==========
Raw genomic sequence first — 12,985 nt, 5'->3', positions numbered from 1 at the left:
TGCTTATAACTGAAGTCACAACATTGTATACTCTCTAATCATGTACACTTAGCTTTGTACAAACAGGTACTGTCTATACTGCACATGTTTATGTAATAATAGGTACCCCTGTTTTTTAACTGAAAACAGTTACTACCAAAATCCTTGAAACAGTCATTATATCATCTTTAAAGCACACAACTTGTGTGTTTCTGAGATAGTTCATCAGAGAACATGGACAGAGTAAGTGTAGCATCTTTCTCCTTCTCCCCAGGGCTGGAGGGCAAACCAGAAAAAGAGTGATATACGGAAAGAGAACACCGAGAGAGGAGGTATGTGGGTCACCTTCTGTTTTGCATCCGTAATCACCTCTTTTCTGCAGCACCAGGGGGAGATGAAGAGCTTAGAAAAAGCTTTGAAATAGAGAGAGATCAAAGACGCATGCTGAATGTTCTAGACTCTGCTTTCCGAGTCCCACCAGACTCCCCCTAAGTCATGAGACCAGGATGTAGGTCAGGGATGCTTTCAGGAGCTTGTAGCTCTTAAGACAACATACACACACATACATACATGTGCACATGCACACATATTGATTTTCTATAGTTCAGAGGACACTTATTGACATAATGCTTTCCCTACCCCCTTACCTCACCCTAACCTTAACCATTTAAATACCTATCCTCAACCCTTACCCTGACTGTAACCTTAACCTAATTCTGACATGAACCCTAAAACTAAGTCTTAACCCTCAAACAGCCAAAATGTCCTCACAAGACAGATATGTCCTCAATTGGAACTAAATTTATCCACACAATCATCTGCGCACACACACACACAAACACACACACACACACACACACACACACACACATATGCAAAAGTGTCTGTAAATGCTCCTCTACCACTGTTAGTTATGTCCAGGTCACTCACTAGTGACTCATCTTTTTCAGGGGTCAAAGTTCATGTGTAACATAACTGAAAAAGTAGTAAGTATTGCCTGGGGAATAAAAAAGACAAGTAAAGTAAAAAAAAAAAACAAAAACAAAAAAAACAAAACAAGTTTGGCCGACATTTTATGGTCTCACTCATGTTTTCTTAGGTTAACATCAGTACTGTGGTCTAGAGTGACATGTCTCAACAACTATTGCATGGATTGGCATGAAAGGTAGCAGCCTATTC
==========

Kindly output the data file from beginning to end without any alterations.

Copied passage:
Raw genomic sequence first — 12,985 nt, 5'->3', positions numbered from 1 at the left:
TGCTTATAACTGAAGTCACAACATTGTATACTCTCTAATCATGTACACTTAGCTTTGTACAAACAGGTACTGTCTATACTGCACATGTTTATGTAATAATAGGTACCCCTGTTTTTTAACTGAAAACAGTTACTACCAAAATCCTTGAAACAGTCATTATATCATCTTTAAAGCACACAACTTGTGTGTTTCTGAGATAGTTCATCAGAGAACATGGACAGAGTAAGTGTAGCATCTTTCTCCTTCTCCCCAGGGCTGGAGGGCAAACCAGAAAAAGAGTGATATACGGAAAGAGAACACCGAGAGAGGAGGTATGTGGGTCACCTTCTGTTTTGCATCCGTAATCACCTCTTTTCTGCAGCACCAGGGGGAGATGAAGAGCTTAGAAAAAGCTTTGAAATAGAGAGAGATCAAAGACGCATGCTGAATGTTCTAGACTCTGCTTTCCGAGTCCCACCAGACTCCCCCTAAGTCATGAGACCAGGATGTAGGTCAGGGATGCTTTCAGGAGCTTGTAGCTCTTAAGACAACATACACACACATACATACATGTGCACATGCACACATATTGATTTTCTATAGTTCAGAGGACACTTATTGACATAATGCTTTCCCTACCCCCTTACCTCACCCTAACCTTAACCATTTAAATACCTATCCTCAACCCTTACCCTGACTGTAACCTTAACCTAATTCTGACATGAACCCTAAAACTAAGTCTTAACCCTCAAACAGCCAAAATGTCCTCACAAGACAGATATGTCCTCAATTGGAACTAAATTTATCCACACAATCATCTGCGCACACACACACACAAACACACACACACACACACACACACACACACACATATGCAAAAGTGTCTGTAAATGCTCCTCTACCACTGTTAGTTATGTCCAGGTCACTCACTAGTGACTCATCTTTTTCAGGGGTCAAAGTTCATGTGTAACATAACTGAAAAAGTAGTAAGTATTGCCTGGGGAATAAAAAAGACAAGTAAAGTAAAAAAAAAAAACAAAAACAAAAAAAACAAAACAAGTTTGGCCGACATTTTATGGTCTCACTCATGTTTTCTTAGGTTAACATCAGTACTGTGGTCTAGAGTGACATGTCTCAACAACTATTGCATGGATTGGCATGAAAGGTAGCAGCCTATTC